Figure 1 shows the experimental setup and the flow diagram of the proposed digital signal post-processing linearization algorithm. A continuous optical source is firstly injected into a low-biased MZM_{1} and modulated by the multi-carrier RF signal. After a short single mode fiber delivery, the target carrier that we concern is down-converted to the intermediate frequency (IF) by a proper local oscillator (LO), which is achieved by the second MZM_{2}. So it can be digitalized by a low speed data acquisition card with high resolution. Note that MZM_{2} should be biased at its quadrature point to maximize the down-conversion efficiency. The generated sum-frequency of RF signal and LO as well as other spurious frequency by MZM_{2} is beyond the operational bandwidth of the system, while the difference-frequency refers as target carrier. Afterward, the down-converted IF signal is received by a photo-detector (PD), and then the distorted IF signal is fed forward to a post-compensation module after digitization, as illustrated in Fig. 1(b). The proposed linearization technique obeys sequentially the following two strategies: XMD suppression is the first and then the IMD3. Eventually, both XMD and IMD3 nonlinearities caused by the external modulator are removed numerically, and the output of the DSP module is the linearized IF signal.

The modulated wideband RF signal consists of multiple frequency components, each of which is centered at *ω _{k}* with amplitude of

*A*(

_{k}*t*) and phase of

*φ*(

_{k}*t*), respectively. Mathematically, the voltage of the wide-band, multi-carrier signal can be expressed as

*x*(

*t*) . Generally, the power series are expressed as

*a*(

_{i}*i*= 0, 1, 2, 3…) are the coefficients of the power series, which are determined by the specific parameters of the given APL. With small-signal approximation, higher order harmonics than three are ignored since their minor contributions. Substitute Eq. (1) into Eq. (2) and the normalized optical power signal before down-conversion follows the expression

As can be seen in the Eq. (3), the XMD is induced by the $\sum _{m}{A}_{m}^{2}(t)$ in the 2nd term, which also shows as $\sum _{k}{A}_{k}^{2}(t)$ in the 1st term. That is, the XMD is contained in the 1st term, i.e. the baseband. After optical down-conversion, the 2nd term is moved to an IF band with additional loss. Both the two terms are digitally received. In order to establish the XMD compensation signal, two numerical filters are introduced to divide the recovered signal into the low-pass band, *S*_{0}, and the fundamental band around *ω _{k}*,

*S*

_{1}.

*S*

_{0}due to the out of band interferer carriers. So we propose that the XMD distortion can be eliminated by the following algorithm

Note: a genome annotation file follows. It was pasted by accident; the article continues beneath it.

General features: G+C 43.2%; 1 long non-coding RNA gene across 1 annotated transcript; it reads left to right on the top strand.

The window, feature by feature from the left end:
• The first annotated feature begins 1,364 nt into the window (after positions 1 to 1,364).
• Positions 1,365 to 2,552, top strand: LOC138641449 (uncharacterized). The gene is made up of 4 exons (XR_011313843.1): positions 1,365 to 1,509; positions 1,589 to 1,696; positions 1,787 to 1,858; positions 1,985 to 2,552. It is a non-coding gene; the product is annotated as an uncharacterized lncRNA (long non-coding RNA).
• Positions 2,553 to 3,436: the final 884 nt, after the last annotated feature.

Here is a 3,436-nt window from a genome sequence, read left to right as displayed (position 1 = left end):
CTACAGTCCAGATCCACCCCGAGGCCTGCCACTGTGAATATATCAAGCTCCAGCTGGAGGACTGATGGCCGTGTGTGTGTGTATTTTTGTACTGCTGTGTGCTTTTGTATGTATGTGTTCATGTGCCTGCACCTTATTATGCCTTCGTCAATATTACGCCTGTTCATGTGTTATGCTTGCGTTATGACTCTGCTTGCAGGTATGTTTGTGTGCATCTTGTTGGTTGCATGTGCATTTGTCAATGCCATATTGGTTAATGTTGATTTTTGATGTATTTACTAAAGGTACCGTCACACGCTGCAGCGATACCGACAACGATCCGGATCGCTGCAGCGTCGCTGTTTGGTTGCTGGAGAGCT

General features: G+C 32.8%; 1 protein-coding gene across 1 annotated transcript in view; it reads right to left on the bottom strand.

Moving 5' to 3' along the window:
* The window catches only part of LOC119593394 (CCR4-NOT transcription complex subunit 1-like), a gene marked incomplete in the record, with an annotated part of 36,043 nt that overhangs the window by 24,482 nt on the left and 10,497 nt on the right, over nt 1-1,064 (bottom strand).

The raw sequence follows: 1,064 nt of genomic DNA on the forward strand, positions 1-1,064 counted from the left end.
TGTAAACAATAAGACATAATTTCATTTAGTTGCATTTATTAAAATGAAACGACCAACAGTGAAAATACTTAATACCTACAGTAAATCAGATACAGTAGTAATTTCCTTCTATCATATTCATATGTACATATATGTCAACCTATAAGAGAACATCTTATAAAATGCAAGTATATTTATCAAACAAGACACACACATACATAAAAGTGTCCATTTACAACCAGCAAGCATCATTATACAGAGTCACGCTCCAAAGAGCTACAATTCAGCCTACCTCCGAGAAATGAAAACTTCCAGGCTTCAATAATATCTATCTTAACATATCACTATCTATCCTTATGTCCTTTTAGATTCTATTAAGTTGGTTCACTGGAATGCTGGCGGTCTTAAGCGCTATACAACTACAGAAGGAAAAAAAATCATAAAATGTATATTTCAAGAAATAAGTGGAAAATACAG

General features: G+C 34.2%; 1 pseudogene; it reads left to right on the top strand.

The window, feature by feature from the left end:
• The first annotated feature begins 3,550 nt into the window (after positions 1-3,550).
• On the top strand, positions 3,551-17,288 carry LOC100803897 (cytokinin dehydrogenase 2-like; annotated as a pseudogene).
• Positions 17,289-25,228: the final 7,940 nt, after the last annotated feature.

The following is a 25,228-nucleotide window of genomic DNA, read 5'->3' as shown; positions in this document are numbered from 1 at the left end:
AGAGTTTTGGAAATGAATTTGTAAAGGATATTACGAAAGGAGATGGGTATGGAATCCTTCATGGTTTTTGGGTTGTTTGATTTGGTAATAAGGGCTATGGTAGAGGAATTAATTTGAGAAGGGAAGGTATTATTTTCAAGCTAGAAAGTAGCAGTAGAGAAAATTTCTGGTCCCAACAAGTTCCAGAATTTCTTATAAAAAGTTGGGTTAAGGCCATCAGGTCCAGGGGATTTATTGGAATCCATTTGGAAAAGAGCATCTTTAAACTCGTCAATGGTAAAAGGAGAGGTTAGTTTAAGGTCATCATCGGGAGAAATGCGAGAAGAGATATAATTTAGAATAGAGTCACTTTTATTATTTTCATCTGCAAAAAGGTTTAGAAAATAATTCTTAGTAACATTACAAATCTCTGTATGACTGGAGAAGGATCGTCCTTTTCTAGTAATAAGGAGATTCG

The above expression illustrates that the XMD introduced by the interferer carriers is corrected. Note that now the signal still suffers from the inter-modulation from the carrier itself, i.e. the IMD3, from Eq. (6). Since *A*2 *k*(*t*) can be approached by *S*2 1(*t*) for the first order approximation, we propose that the IMD3 compensation signal can be built as [15]

*λ*is a matching coefficient related to

*a*.

_{i}*S*

_{IMD3c}is the well-designed IMD3 compensate signal which can be obtained by extracting

*A2 k*(

*t*) out of

*S*2 1(

*t*) through a digital low-pass filter. The filter bandwidth should match the existing distortion. When multiply theafter-XMD-compensation signal, Eq. (6), by the IMD3 compensation signal, the linearized output signal can be finally calculated as

*λ*is constant, and can be evaluated in advance. Both XMD and IMD3 can be compensated simultaneously by means of Eq. (6) and Eq. (9). The general formula for the linearization algorithm based on DSP can be expressed aswhere

*F*{

*·*} means a low-pass filtering whose bandwidth is corresponding to

*A2 k*(

*t*). The above theoretical derivation can be applied to any specific link such as the incoherent IMDD link with down-conversion one, since the MZM-based down-conversion shows no additional nonlinearities in both

*S*

_{0}and

*S*

_{1}[15,16]. After optical down-conversion, the baseband,

*S*

_{0}, is still there, while the target signal,

*S*

_{1}, is moved to IF band with additional insertion loss. Despite the loss, the ratios of

*a*

_{0}/

*a*

_{2}and

*a*

_{3}/

*a*

_{1}are kept unchanged. Hence, the distortion information acquisition and the post-compensation algorithm are compatible to the system with down-conversion. It is well known that OIP3 = −2

*a*3 1/3

*a*

_{3}

*R*

_{50Ω}for an IMDD link, where

*R*

_{50Ω}is the output impedance, generally 50Ω. Finally, the corresponding compensate coefficients can be expressed as Note that the negative sign results from the negative

*a*

_{3}. We must make it very clear that the IMD3 compensation coefficient is different from that in [15], because the IMD3 here has been over compensated due to Eq. (6).

It indicates that the compensation factors in Eq. (11) and Eq. (12), *γ* and *λ*, depend on the bias angle of the MZM_{1} and OIP3, which are constant for a given APL. The linearization is achieved through simply multiplying the distorted signal by the extracted compensation bands. Such property shows a robust signal reconstruction and releases the demand of link parameter estimations. Meanwhile, the nonlinear distortions can be mitigated when the baseband signal *S*_{0} and the target signal *S*_{1} are extracted. The XMD compensation information is acquired directly from the co-transmitted baseband signal *S*_{0}, without calculating from all of the *S*_{k}(*t*) [13], and avoiding an extra nonlinear path in hardware as well the synchronization error between the distorted signal and compensation path. The data volume that the algorithm has to deal with is greatly compressed. Note that the bias angle can be easily achieved by the commercial available bias control circuit [17], while OIP3 can be estimated by a dual-tone training signal in advance: the RF spectrum is captured and the corresponding powers of fundamental and IMD3 tons, *P*_{1} and *P*_{3}, can be calculated, through which we can figure out OIP3 as $OI{P}_{3}\approx \sqrt{{P}_{1}^{3}/{P}_{3}}$.